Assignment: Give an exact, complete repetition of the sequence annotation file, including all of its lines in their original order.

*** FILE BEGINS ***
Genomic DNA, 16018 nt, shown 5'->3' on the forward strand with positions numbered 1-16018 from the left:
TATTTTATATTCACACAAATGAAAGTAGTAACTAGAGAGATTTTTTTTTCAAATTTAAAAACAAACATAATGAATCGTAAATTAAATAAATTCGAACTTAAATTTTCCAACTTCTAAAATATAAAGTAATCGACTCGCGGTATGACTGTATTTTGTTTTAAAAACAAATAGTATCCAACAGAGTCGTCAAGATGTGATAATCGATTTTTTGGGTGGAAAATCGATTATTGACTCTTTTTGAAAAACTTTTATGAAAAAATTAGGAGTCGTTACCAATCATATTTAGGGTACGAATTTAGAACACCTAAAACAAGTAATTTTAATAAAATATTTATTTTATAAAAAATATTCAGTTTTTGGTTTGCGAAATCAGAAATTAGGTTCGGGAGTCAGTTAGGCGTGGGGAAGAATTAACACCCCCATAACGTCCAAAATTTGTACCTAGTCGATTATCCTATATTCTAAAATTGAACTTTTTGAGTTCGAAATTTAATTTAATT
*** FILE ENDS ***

Genomic DNA, 16018 nt, shown 5'->3' on the forward strand with positions numbered 1-16018 from the left:
TATTTTATATTCACACAAATGAAAGTAGTAACTAGAGAGATTTTTTTTTCAAATTTAAAAACAAACATAATGAATCGTAAATTAAATAAATTCGAACTTAAATTTTCCAACTTCTAAAATATAAAGTAATCGACTCGCGGTATGACTGTATTTTGTTTTAAAAACAAATAGTATCCAACAGAGTCGTCAAGATGTGATAATCGATTTTTTGGGTGGAAAATCGATTATTGACTCTTTTTGAAAAACTTTTATGAAAAAATTAGGAGTCGTTACCAATCATATTTAGGGTACGAATTTAGAACACCTAAAACAAGTAATTTTAATAAAATATTTATTTTATAAAAAATATTCAGTTTTTGGTTTGCGAAATCAGAAATTAGGTTCGGGAGTCAGTTAGGCGTGGGGAAGAATTAACACCCCCATAACGTCCAAAATTTGTACCTAGTCGATTATCCTATATTCTAAAATTGAACTTTTTGAGTTCGAAATTTAATTTAATT